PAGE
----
TL;DR REVIEW: AIDED BY FLUTES, MANDOLINS, AND ALLITERATIVE REFRAINS THAT ENCOURAGE SINGING ALONG, LEAH SHOSHANAH'S A CHILD LIKE THIS DIGS DEEP INTO TRADITIONAL FOLK TO CREATE AN ALBUM THAT SOUNDS REFRESHINGLY ORIGINAL IN 2017. THROUGH HER UNBELIEVABLY ADAPTABLE VOICE, SHE SHIFTS TONES FREQUENTLY THROUGHOUT THE ALBUM BUT BALANCES FOLK MINIMALISM SO WELL.
Oftentimes modern folk albums are heavily influenced by the 1960's, as this was a heyday of acts such as Simon & Garfunkel, Crosby, Stills, & Nash, and Joni Mitchell. One can picture musicians sitting on stools, legs crossed, singing sweet harmonies over a lone acoustic instrument. This image so epitomizes folk music in my brain that I sometimes forget how far back the history of this genre goes. Aided by flutes, mandolins, and alliterative refrains that encourage singing along, Leah Shoshanah's A Child Like This digs deep into traditional folk to create an album that sounds refreshingly original in 2017.
This nostalgic influence is present on the subject matter of the album as well. According to Leah's website, "the title refers to the birth of an album as well as the content... The songs...explore childhood dreams, the meaning of animal totems, love, heartbreak, abortion, and summing up the courage to be stronger than you ever knew was possible." Even when singing about the innocence of childhood there is a melancholy to these songs. "I miss you my friend" she sings wistfully to herself as a child on the title track, "I'll always remember you."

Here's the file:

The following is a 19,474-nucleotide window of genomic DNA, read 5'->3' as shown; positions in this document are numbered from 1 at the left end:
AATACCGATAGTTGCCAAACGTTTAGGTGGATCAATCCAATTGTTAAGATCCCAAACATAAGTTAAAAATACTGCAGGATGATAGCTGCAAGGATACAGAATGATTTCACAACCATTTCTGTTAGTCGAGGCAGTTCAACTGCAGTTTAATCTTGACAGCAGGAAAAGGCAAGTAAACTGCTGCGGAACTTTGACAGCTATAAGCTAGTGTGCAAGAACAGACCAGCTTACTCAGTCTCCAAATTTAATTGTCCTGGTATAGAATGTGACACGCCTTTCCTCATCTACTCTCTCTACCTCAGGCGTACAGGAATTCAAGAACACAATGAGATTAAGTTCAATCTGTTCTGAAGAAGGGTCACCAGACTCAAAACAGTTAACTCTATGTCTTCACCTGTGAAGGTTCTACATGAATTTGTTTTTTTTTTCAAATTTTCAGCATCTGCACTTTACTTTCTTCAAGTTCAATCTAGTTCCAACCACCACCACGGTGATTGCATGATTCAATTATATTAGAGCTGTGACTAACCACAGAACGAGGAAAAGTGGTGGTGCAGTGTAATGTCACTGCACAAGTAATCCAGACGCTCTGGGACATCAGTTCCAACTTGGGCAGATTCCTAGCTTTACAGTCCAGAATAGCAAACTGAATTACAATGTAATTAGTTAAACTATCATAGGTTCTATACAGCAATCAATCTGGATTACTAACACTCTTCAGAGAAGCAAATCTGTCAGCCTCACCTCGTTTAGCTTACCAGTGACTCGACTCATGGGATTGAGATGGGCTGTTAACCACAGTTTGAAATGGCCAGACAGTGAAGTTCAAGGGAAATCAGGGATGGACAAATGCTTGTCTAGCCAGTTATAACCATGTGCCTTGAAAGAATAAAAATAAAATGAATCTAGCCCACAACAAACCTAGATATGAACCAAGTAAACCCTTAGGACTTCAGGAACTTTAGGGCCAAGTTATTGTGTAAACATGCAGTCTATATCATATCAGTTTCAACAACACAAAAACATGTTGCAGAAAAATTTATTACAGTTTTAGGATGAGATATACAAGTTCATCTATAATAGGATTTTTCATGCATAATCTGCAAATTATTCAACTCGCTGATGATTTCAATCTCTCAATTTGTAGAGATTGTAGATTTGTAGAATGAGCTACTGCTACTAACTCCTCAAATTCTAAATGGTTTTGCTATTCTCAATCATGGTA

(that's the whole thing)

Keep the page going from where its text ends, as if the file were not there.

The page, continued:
Going beyond theme, this is an unbelievable display of music. As always, I have a few favorite moments to point out. The bridge of Dear Daughter that sounds like pure Sharon Van Etten, the achingly beautiful chorus to Oceanrider, the thoughtful guitar picking that introduces Skyhunter, and the stunning choral precision of the backing vocals on the chorus of Ai Ee Ai all stuck out to me. Shoshanah will typically invite a single instrument to emphasize her idea rather than hiding a bland melody behind a large backing ensemble. The pristine cello on the chorus of Somewhere In Africa is a perfect example of this.
Through her unbelievably adaptable voice, Leah Shoshanah shifts tones frequently throughout the album but balances folk minimalism so well. She wisely chooses to end with two tracks featuring no additional musicians or overdubs. "I fell in, I fell in love" she sings in an eerie tone. "I fell in love with the thought of you" she reveals. Nothing is simple in her messages or in her brilliantly written songs. Indeed this is an album that warrants repeat listens. Check it out on her website.